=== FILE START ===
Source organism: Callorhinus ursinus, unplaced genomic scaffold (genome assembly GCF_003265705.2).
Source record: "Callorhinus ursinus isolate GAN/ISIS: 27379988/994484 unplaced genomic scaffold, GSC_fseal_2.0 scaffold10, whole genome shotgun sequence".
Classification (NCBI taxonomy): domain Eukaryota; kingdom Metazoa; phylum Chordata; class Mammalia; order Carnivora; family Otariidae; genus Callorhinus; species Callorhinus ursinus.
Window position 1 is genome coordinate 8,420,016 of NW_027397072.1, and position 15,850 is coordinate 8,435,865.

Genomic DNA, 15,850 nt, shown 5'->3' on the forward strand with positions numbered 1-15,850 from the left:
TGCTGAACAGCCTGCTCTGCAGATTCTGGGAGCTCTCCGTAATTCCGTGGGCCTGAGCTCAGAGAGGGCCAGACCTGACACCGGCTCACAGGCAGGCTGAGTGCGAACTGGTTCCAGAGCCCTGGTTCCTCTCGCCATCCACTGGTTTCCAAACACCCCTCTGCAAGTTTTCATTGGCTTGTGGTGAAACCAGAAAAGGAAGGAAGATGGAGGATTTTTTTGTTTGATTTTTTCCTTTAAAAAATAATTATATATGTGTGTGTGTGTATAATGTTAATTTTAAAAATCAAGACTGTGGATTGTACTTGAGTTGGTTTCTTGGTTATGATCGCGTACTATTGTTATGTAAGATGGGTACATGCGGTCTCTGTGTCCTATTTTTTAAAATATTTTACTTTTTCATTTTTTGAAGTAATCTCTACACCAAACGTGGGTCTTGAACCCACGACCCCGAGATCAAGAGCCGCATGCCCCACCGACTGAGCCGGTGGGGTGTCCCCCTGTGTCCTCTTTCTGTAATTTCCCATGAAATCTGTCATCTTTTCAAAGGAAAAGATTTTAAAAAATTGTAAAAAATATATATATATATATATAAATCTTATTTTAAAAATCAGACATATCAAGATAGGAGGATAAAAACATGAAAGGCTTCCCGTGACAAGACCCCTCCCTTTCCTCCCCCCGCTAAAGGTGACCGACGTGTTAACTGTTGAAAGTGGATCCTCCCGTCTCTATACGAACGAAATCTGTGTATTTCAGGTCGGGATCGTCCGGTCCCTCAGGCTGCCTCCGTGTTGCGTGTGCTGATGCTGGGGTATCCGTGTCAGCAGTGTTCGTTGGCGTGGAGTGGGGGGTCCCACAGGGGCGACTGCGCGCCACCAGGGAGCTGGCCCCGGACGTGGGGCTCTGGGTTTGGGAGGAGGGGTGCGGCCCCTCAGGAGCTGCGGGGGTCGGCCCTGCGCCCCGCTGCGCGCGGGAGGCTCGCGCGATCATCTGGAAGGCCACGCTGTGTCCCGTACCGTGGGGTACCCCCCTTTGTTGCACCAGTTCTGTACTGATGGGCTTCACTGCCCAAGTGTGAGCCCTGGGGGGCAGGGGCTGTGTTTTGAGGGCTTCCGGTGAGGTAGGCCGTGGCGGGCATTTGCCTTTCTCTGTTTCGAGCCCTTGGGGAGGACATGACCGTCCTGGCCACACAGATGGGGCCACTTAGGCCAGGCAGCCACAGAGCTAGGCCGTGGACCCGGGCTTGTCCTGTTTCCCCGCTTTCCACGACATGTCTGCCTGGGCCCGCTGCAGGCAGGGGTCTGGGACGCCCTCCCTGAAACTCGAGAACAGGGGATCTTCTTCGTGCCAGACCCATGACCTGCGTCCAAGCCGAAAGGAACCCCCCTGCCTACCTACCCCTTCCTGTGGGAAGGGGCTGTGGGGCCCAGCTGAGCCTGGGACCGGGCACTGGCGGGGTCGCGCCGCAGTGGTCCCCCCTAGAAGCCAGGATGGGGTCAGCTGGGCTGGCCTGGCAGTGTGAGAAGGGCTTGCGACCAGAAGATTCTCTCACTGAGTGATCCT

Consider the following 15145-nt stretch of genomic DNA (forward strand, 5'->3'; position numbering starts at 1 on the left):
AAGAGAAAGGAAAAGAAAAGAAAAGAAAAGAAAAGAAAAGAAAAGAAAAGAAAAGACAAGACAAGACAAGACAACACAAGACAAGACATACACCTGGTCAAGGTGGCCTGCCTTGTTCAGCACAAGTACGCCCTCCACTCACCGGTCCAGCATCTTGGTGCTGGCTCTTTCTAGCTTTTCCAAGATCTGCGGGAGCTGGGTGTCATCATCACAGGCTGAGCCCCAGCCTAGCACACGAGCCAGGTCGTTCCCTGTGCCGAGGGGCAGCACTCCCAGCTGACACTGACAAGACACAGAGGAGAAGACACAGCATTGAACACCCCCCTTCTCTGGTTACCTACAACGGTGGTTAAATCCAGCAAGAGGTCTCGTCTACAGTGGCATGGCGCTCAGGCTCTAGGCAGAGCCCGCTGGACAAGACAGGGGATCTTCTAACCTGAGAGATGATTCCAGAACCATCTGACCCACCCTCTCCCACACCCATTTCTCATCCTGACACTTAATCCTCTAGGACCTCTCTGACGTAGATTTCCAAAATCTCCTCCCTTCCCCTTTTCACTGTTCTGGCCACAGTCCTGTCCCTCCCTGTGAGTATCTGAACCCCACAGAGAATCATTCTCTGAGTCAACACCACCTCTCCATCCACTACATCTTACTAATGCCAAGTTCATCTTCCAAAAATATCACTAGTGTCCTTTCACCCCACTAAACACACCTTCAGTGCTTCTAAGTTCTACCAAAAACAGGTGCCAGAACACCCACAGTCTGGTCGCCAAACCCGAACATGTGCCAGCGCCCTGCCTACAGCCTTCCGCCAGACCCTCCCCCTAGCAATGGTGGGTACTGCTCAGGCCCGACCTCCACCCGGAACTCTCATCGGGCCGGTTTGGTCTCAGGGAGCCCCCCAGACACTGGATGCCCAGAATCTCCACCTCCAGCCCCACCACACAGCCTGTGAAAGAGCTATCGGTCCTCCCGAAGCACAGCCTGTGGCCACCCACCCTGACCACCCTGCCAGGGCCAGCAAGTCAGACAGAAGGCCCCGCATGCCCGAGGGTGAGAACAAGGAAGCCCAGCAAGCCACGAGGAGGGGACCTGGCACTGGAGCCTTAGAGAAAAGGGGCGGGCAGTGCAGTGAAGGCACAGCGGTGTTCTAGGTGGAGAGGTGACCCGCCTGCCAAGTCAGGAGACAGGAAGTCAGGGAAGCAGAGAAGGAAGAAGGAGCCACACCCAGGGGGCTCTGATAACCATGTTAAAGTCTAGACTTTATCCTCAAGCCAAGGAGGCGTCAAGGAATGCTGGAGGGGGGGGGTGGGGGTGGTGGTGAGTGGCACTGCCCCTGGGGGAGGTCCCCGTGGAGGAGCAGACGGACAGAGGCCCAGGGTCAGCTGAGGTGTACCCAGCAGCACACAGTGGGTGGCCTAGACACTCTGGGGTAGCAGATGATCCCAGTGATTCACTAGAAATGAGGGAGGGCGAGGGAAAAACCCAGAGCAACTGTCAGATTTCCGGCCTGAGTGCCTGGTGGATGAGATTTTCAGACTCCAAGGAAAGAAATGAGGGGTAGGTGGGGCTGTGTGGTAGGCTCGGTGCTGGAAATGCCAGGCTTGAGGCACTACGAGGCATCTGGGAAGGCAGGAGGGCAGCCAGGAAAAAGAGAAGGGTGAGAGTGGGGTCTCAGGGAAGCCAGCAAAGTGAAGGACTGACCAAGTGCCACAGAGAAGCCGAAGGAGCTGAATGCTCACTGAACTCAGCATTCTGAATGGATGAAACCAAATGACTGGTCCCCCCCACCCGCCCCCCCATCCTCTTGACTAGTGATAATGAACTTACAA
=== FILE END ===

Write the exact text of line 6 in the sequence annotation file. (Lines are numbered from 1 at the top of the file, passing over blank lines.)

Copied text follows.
TGCTGAACAGCCTGCTCTGCAGATTCTGGGAGCTCTCCGTAATTCCGTGGGCCTGAGCTCAGAGAGGGCCAGACCTGACACCGGCTCACAGGCAGGCTGAGTGCGAACTGGTTCCAGAGCCCTGGTTCCTCTCGCCATCCACTGGTTTCCAAACACCCCTCTGCAAGTTTTCATTGGCTTGTGGTGAAACCAGAAAAGGAAGGAAGATGGAGGATTTTTTTGTTTGATTTTTTCCTTTAAAAAATAATTATATATGTGTGTGTGTGTATAATGTTAATTTTAAAAATCAAGACTGTGGATTGTACTTGAGTTGGTTTCTTGGTTATGATCGCGTACTATTGTTATGTAAGATGGGTACATGCGGTCTCTGTGTCCTATTTTTTAAAATATTTTACTTTTTCATTTTTTGAAGTAATCTCTACACCAAACGTGGGTCTTGAACCCACGACCCCGAGATCAAGAGCCGCATGCCCCACCGACTGAGCCGGTGGGGTGTCCCCCTGTGTCCTCTTTCTGTAATTTCCCATGAAATCTGTCATCTTTTCAAAGGAAAAGATTTTAAAAAATTGTAAAAAATATATATATATATATATAAATCTTATTTTAAAAATCAGACATATCAAGATAGGAGGATAAAAACATGAAAGGCTTCCCGTGACAAGACCCCTCCCTTTCCTCCCCCCGCTAAAGGTGACCGACGTGTTAACTGTTGAAAGTGGATCCTCCCGTCTCTATACGAACGAAATCTGTGTATTTCAGGTCGGGATCGTCCGGTCCCTCAGGCTGCCTCCGTGTTGCGTGTGCTGATGCTGGGGTATCCGTGTCAGCAGTGTTCGTTGGCGTGGAGTGGGGGGTCCCACAGGGGCGACTGCGCGCCACCAGGGAGCTGGCCCCGGACGTGGGGCTCTGGGTTTGGGAGGAGGGGTGCGGCCCCTCAGGAGCTGCGGGGGTCGGCCCTGCGCCCCGCTGCGCGCGGGAGGCTCGCGCGATCATCTGGAAGGCCACGCTGTGTCCCGTACCGTGGGGTACCCCCCTTTGTTGCACCAGTTCTGTACTGATGGGCTTCACTGCCCAAGTGTGAGCCCTGGGGGGCAGGGGCTGTGTTTTGAGGGCTTCCGGTGAGGTAGGCCGTGGCGGGCATTTGCCTTTCTCTGTTTCGAGCCCTTGGGGAGGACATGACCGTCCTGGCCACACAGATGGGGCCACTTAGGCCAGGCAGCCACAGAGCTAGGCCGTGGACCCGGGCTTGTCCTGTTTCCCCGCTTTCCACGACATGTCTGCCTGGGCCCGCTGCAGGCAGGGGTCTGGGACGCCCTCCCTGAAACTCGAGAACAGGGGATCTTCTTCGTGCCAGACCCATGACCTGCGTCCAAGCCGAAAGGAACCCCCCTGCCTACCTACCCCTTCCTGTGGGAAGGGGCTGTGGGGCCCAGCTGAGCCTGGGACCGGGCACTGGCGGGGTCGCGCCGCAGTGGTCCCCCCTAGAAGCCAGGATGGGGTCAGCTGGGCTGGCCTGGCAGTGTGAGAAGGGCTTGCGACCAGAAGATTCTCTCACTGAGTGATCCT